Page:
Mont Park Hospital for the Insane was opened in April 1912. The Mont Park Hospital is architecturally significant as a representative example of asylum design in the early 20th century. The Ernest Jones Hall, named after the Inspector General of the Victorian Lunacy Department, was a combined chapel and entertainment hall constructed 1927–30 in the Spanish Mission style and is a rare example of an asylum chapel/hall in Victoria. The designed landscape is of historical and aesthetic significance as an early example of the prominent landscape designer, Hugh Linaker. Many of the original terraces have now been restored and renovated, and are now occupied by La Trobe University for administrative offices.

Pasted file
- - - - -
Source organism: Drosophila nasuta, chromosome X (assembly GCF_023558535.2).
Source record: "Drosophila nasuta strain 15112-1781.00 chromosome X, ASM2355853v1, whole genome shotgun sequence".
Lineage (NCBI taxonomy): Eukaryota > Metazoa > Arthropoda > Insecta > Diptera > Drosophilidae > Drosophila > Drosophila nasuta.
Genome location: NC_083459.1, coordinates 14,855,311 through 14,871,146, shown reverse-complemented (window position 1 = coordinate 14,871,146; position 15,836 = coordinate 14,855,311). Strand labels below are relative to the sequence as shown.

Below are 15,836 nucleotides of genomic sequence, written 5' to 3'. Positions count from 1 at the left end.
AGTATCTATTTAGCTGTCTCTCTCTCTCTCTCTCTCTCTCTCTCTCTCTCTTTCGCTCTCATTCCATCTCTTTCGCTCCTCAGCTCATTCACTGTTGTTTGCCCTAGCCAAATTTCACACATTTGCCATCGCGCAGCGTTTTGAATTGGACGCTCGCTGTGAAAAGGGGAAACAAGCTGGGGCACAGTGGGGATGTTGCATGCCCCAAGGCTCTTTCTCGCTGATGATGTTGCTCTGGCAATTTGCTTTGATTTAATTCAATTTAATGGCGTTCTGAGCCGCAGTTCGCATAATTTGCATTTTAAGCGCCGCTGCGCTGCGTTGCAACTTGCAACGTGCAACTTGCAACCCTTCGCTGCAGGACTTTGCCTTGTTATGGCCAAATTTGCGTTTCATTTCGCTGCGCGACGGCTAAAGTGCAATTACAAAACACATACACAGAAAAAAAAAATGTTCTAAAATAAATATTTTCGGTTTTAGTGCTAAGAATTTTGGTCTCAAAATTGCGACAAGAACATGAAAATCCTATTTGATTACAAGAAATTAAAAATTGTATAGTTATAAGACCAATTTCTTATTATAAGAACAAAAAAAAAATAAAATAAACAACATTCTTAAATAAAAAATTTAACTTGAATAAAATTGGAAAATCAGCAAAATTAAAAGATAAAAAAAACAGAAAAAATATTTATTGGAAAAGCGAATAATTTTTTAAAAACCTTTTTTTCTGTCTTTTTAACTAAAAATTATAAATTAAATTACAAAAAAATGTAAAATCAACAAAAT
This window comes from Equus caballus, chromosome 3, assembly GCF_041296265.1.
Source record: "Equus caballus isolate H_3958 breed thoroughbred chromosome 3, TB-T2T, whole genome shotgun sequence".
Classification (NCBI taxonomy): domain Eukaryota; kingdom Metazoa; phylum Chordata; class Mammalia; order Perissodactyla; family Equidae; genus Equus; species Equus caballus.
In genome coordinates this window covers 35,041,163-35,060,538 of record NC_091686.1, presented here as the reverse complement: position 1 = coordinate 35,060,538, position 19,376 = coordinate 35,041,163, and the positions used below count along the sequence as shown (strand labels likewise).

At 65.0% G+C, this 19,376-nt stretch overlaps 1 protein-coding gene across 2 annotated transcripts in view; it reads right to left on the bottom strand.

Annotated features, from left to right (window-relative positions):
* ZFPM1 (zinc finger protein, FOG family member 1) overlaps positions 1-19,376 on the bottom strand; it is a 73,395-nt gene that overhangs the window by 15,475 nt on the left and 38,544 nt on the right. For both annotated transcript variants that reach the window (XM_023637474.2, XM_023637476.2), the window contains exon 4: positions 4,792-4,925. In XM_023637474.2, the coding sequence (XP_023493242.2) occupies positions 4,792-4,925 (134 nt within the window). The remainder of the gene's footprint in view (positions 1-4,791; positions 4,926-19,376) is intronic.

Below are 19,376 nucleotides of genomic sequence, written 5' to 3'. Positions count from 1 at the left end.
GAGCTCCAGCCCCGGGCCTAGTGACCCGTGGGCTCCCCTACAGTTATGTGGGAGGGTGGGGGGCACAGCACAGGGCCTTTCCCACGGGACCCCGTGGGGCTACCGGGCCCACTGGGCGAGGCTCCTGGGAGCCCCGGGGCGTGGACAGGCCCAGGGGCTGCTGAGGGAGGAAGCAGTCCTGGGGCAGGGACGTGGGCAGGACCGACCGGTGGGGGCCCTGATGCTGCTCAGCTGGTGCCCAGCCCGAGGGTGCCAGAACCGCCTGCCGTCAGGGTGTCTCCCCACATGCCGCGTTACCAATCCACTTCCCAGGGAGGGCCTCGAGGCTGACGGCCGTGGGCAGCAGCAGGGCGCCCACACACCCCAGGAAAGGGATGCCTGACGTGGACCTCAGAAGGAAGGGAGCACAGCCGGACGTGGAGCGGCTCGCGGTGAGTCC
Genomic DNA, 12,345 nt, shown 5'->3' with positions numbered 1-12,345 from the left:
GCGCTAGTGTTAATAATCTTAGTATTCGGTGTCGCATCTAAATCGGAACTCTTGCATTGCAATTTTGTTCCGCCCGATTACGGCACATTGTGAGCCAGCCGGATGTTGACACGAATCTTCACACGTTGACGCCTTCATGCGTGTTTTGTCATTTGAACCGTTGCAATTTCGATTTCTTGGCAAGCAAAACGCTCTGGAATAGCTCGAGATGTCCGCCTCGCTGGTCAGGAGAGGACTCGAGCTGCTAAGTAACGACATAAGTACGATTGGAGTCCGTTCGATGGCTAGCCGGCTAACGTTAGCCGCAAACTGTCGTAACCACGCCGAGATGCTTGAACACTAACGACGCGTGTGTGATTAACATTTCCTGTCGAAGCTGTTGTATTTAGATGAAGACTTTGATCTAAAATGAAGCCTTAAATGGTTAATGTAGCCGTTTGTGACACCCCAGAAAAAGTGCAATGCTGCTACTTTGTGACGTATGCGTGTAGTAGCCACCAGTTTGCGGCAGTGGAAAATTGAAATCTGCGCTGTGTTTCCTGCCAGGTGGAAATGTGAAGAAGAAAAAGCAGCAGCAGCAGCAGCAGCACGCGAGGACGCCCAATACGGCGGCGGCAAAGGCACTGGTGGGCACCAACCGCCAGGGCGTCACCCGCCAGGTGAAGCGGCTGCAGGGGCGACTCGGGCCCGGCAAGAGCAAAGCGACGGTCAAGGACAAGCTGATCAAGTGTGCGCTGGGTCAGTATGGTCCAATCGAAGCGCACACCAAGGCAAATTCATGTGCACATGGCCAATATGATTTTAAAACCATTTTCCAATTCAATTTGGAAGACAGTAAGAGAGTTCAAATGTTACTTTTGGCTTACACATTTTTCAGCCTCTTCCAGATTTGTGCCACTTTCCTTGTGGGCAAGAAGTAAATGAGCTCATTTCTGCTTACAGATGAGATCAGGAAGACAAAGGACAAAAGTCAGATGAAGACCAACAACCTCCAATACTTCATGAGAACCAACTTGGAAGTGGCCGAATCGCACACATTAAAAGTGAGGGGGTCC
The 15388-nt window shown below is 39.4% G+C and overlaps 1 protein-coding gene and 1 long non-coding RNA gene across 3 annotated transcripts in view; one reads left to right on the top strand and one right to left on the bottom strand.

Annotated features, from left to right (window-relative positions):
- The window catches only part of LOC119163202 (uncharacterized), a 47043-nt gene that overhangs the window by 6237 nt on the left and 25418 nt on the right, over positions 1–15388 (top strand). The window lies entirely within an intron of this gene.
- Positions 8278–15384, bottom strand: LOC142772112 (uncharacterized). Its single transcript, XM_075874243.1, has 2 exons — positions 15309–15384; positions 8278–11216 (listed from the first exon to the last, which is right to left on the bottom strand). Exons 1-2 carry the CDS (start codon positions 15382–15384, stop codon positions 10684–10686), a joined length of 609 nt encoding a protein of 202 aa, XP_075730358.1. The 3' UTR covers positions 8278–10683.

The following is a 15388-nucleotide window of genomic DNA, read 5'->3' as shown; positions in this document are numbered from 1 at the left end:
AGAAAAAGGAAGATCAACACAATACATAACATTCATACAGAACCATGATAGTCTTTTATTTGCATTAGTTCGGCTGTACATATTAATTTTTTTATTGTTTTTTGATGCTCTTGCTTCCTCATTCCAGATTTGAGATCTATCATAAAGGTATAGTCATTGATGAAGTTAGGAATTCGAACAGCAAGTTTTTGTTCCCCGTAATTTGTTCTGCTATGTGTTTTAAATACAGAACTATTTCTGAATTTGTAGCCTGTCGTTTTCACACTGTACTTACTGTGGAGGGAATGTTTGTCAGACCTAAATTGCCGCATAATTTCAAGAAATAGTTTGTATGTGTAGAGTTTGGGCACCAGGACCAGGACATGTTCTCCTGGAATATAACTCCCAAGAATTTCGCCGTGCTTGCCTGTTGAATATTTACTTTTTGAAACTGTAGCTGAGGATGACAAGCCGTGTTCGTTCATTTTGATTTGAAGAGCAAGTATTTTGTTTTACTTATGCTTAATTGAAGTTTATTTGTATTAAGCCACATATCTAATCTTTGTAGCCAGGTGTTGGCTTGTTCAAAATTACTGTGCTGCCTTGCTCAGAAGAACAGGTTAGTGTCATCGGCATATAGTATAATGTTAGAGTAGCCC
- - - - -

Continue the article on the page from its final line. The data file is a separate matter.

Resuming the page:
Completed in 2013, the La Trobe Institute for Molecular Science (LIMS) was designed to meet the university’s long-term needs for both student learning and research in the science disciplines. Lyons was the appointed architect following a design competition sponsored by the Australian Institute of Architects. An integral part of the brief was for the project to have a transformative effect in terms of the architecture and identity of the campus, which had previously been built within the strict guidelines for materials and heights. The building has achieved 5 Star Green Star certification using the Education Tool Version 1 through the Green Buildings Council of Australia. LIMS brings together the university’s leading scientists to create new levels of collaboration, and a multi-disciplinary approach to drive innovation and produce translatable research outcomes. The LIMS complex has 56 research and support laboratories, advanced research equipment, a 200-seat auditorium, and over 3,000sqm of teaching facilities.